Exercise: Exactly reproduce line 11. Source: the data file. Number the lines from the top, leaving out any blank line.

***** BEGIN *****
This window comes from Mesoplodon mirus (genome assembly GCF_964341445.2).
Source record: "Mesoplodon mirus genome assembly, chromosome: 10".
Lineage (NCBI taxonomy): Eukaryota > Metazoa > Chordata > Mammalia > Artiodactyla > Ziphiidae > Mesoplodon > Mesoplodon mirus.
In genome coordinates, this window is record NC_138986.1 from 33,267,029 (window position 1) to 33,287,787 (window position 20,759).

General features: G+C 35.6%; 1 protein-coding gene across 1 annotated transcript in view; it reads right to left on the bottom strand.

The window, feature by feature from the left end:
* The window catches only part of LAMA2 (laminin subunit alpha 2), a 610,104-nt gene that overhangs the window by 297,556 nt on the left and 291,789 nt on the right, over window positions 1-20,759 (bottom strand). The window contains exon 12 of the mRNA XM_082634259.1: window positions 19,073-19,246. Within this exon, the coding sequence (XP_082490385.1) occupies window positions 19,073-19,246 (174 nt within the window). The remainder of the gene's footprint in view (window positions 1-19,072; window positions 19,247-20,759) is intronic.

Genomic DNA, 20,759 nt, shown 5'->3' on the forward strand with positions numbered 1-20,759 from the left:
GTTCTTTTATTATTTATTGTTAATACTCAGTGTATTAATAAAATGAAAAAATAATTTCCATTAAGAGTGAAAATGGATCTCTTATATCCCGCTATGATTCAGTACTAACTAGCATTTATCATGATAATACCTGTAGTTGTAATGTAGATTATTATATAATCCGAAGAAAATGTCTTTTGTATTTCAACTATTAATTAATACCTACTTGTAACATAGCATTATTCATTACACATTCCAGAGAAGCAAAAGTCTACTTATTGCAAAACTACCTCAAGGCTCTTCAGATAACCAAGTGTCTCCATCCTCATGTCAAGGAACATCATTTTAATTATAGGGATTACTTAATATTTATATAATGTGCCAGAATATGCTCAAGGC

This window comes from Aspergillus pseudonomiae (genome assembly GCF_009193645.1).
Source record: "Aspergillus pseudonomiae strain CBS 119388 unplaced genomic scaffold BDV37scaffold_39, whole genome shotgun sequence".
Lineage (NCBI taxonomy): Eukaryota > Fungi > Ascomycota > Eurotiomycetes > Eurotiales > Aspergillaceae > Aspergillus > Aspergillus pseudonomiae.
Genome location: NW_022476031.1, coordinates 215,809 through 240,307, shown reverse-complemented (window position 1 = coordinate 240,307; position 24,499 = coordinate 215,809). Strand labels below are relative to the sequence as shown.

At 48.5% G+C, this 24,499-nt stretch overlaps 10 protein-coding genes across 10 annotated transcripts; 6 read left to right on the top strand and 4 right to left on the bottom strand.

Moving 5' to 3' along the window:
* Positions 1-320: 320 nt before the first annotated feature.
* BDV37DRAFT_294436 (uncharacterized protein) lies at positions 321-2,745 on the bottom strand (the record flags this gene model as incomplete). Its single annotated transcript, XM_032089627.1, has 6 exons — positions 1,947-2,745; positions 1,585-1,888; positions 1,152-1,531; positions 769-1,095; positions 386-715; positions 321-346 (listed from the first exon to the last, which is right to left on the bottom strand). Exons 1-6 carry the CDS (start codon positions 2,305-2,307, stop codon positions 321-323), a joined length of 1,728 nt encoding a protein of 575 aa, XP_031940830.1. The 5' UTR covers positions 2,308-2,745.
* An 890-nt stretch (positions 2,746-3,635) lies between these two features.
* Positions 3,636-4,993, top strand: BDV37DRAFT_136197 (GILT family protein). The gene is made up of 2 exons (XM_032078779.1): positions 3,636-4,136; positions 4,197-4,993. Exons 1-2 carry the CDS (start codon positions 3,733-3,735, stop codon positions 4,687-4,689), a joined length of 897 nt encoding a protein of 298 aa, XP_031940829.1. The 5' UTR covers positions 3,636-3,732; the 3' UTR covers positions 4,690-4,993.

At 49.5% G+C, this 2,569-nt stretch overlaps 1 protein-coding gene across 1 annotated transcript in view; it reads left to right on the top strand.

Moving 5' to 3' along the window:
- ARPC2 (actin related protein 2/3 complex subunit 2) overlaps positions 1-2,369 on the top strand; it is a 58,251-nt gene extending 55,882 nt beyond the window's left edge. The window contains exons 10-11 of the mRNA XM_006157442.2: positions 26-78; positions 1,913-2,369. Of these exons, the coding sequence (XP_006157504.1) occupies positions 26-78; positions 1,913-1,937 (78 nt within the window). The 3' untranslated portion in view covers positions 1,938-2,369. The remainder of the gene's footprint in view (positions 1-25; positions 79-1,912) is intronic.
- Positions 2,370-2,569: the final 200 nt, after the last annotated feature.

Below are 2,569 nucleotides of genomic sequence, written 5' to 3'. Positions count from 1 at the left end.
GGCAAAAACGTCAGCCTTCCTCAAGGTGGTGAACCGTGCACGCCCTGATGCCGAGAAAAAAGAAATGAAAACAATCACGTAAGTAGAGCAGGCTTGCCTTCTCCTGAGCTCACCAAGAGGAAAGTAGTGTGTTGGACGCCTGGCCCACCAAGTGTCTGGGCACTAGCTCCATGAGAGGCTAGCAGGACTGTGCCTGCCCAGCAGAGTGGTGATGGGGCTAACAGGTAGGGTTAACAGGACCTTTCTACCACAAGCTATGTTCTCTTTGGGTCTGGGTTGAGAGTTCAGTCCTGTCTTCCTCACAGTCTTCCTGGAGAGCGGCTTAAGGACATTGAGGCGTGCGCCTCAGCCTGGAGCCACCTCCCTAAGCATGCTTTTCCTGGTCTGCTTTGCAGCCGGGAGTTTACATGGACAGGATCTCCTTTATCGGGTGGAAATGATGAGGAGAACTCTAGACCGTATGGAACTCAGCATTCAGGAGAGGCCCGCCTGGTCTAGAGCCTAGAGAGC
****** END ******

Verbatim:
Source record: "Aspergillus pseudonomiae strain CBS 119388 unplaced genomic scaffold BDV37scaffold_39, whole genome shotgun sequence".